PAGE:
As in our example above, this stage is the “Honeymoon” period. During this period, the biological processes associated with procreation are most pronounced. The testosterone, dopamine and other “feel good” chemicals are intoxicating. You want to spend all your time together… can’t stop thinking about eachother… The way he slurps his coffee is cute. You idealize your partner so much, you think no one has ever made you feel this way before and no one ever will. But, within three to six months, the chemical processes begin to subside and you move forward to the next stage.

Disillusionment & Conflict

During this stage, the bio-chemistry returns to normal and reality sets in. The honeymoon is over. Suddenly, the way he slurps his coffee is so irritating, you imagine slapping the bottom of his coffee cup as he’s slurping away. This is perfectly normal – yes, that’s right… Perfectly normal! Even the healthiest of relationships go through this stage. You’ve been so consumed with eachother, it’s time to separate a little. But it can be scary. Many people become so afraid of this conflict, they take flight rather than working through it. Or, they begin to cling more out of fear of losing their partner. This is definitely the “make it or break it” stage.

They keys to making it past this stage are to take comfort in the fact that it will pass and to fight with respect. Recognize that this is the stage in which much learning takes place and in the end, you will understand eachother and become closer as a couple. This is the stage in which compromise is essential. However, it takes two to tango, so if you find yourself stuck in this stage despite adjusting based on the conflicts and “feedback” from your partner, it may be time to let the relationship go. Never compromise yourself and your values for the relationship.


In this stage, you have established healthy boundaries and found the right balance between “you”, “me”, and “us”. You have accepted most of your partner’s flaws, and though you may never learn to like the way he slurps his coffee, you love him anyway. Loving someone even though you don’t like everything about them is called “differentiation” and is a sign that you are very close to true intimacy. If you make it to this stage, there is a good chance you will not be part of the divorce statistic.


Bradshaw defines true intimacy as the ability to share who you truly are with your partner and vice versa. This is critical. You cannot achieve true intimacy unless both partners drop their masks and share exactly who they are with eachother. To establish true intimacy, you have to have created safety in the relationship during the Disillusionment & Conflict stage. This means making the relationship free of judgement and ridicule. Establishing your boundaries while showing love and compassion and without making your partner feel as though they are walking on egg shells or that they are inadequate.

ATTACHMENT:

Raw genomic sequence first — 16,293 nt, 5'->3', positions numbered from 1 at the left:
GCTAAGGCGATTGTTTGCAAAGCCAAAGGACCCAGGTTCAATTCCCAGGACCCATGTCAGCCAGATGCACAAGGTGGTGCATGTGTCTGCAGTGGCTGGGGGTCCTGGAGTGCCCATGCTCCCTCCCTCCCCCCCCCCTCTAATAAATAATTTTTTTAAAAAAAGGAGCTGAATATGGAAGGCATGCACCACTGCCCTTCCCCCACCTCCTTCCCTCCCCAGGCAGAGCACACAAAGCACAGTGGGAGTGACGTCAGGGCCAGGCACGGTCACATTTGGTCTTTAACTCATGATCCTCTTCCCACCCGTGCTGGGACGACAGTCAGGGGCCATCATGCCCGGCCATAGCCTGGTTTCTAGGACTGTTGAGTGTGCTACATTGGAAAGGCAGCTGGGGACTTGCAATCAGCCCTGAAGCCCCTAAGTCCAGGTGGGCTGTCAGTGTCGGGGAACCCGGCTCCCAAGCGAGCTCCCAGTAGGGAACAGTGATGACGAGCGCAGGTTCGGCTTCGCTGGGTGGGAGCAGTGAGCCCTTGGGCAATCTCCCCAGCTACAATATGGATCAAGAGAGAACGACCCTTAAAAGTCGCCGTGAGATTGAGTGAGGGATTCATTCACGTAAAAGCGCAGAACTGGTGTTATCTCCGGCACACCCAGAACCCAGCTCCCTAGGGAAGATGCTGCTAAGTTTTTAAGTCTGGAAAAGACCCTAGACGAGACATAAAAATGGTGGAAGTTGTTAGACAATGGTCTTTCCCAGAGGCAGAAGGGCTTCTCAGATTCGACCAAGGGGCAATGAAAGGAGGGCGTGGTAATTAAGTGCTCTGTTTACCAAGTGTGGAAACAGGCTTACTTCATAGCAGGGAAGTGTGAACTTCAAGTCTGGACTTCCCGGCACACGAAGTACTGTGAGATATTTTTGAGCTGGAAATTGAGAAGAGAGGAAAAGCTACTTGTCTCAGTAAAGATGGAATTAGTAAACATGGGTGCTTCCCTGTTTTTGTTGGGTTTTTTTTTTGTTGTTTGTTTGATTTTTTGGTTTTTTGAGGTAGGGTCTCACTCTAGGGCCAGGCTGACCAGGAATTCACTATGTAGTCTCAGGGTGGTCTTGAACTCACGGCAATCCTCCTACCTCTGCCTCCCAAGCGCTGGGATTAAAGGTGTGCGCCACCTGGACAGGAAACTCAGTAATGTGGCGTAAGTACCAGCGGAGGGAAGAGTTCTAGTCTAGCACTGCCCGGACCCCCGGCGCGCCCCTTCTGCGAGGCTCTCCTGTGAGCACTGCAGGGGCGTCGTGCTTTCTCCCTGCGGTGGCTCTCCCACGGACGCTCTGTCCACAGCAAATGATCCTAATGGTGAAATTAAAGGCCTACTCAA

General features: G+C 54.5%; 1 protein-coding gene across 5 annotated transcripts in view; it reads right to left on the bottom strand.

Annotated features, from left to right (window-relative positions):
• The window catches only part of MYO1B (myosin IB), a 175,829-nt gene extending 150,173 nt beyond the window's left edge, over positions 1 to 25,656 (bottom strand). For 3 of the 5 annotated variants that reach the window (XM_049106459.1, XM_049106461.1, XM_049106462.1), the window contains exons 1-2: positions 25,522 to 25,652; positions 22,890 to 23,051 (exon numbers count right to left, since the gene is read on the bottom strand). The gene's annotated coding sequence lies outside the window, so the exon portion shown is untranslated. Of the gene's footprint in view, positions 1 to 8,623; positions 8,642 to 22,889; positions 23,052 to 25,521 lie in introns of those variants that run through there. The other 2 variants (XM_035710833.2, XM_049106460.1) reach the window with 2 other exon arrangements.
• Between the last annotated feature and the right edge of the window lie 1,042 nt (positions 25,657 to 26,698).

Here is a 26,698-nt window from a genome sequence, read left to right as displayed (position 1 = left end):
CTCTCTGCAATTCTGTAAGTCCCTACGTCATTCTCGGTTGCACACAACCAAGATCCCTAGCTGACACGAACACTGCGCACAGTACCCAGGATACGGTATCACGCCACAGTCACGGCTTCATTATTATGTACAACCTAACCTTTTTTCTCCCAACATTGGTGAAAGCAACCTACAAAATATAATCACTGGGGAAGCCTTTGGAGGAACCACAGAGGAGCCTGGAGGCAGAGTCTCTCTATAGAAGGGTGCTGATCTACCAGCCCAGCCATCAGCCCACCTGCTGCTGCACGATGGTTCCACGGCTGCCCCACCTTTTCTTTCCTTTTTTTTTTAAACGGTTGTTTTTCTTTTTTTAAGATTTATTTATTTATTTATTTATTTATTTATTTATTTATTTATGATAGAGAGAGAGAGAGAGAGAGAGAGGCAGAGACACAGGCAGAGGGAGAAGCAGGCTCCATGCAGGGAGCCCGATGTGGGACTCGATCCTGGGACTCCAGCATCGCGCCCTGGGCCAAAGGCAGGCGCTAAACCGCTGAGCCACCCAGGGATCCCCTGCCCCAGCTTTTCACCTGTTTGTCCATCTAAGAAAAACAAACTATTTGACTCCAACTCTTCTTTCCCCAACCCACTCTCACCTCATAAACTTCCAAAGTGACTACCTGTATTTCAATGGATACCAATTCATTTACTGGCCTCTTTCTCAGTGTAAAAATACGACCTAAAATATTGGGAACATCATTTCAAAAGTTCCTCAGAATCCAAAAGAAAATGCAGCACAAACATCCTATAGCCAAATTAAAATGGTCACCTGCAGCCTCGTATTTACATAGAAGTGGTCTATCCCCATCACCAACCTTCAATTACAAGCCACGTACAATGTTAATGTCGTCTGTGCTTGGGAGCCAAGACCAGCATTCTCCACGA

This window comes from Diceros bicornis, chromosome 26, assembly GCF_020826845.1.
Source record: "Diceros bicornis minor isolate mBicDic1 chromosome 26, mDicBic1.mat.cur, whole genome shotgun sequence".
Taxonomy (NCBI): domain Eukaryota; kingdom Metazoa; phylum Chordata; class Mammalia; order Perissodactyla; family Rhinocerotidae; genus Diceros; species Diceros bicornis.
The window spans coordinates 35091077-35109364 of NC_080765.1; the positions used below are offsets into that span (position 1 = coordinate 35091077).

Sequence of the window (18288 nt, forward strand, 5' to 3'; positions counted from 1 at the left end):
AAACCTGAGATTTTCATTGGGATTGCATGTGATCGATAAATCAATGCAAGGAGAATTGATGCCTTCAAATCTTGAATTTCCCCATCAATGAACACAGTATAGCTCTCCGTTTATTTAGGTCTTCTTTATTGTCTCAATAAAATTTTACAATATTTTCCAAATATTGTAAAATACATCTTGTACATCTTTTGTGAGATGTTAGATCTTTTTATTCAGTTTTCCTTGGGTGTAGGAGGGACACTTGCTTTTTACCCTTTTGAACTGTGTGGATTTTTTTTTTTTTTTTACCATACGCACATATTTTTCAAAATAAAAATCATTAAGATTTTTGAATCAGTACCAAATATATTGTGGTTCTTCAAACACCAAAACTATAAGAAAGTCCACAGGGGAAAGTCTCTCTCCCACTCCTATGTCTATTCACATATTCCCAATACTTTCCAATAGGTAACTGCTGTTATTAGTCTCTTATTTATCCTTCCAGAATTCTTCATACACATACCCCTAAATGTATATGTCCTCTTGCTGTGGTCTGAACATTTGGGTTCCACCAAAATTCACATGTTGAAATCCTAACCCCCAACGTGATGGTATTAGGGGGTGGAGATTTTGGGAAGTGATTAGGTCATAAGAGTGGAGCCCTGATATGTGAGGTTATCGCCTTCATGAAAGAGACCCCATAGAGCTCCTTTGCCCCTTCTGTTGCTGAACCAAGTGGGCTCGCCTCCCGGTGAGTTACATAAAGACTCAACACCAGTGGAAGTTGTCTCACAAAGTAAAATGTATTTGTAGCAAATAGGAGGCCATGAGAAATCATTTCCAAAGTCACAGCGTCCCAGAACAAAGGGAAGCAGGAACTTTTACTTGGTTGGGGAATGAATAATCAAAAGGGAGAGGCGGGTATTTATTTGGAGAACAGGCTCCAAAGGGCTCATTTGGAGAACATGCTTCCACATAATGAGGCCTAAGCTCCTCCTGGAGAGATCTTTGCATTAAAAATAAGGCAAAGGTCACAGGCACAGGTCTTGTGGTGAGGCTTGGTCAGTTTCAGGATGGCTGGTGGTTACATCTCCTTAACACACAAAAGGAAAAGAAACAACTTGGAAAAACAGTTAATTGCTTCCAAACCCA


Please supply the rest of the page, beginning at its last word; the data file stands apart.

It can take fifteen to twenty years to develop intimacy, but longevity alone doesn’t guarantee that you have achieved it. It takes work and unless you truly know who you are and have healed any wounds from your childhood, you will not be able to share your life with another person in a healthy way.

What stage is your relationship in?

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Has Serial Online Dating Killed Commitment?

online datingAs a little girl, I remember dreaming about meeting Mr. Right, our courtship, eventual Fairy Tale wedding and our “Happily Ever After”. Oddly enough, that dream never involved sitting in front of a computer, “catalogue shopping” for a potential date. But such is the day and age we are in, so a few years ago, I embraced it.

I met some Princes and some Frogs, and got a number of free dinners or drinks along the way. But it has not led to any long-term commitment. While online dating offers many perks – efficient and targeted approach to meeting someone suitable – it can be a double edged sword. From my experience, the proliferation of online dating poses three challenges to the notion of commitment:

1. Creates the illusion of unlimited options

Ask a person what they want in a mate, and they will list off all the things they don’t want, or tell you about the negative experiences they have had. Our negative experiences should help us identify what we are looking for in a partner, but very few people actually take it to that step. So when we meet someone, rather than looking for the traits we want and value, we look for things we don’t want. And at the first sign of imperfection, we bail. After all… We have an endless pool of options that we can turn to.

2. Takes the fun out of dating and courtship

People who are online dating are using it for one of two things: to get action, or to find someone to marry. Both of these take the fun out of courtship – a key ingredient to building a strong foundation for anything lasting. People who are looking for someone to marry, approach online dating too seriously and infuse unnecessary intensity, causing the relationship to progress far too quickly. Focusing on the end goal really limits our ability to enjoy the courtship, have fun and learn about each other.

3. Limits staying power of relationships

Relationships are not easy. Contrary to popular belief, they don’t just “work”. They take a lot of work in order to have staying power. But online dating really limits the need to put in that work. We are much more comfortable with a relationship ending than previous generations have been because we know we still have the online dating sites to turn to. Another, potentially better, partner is just around the corner.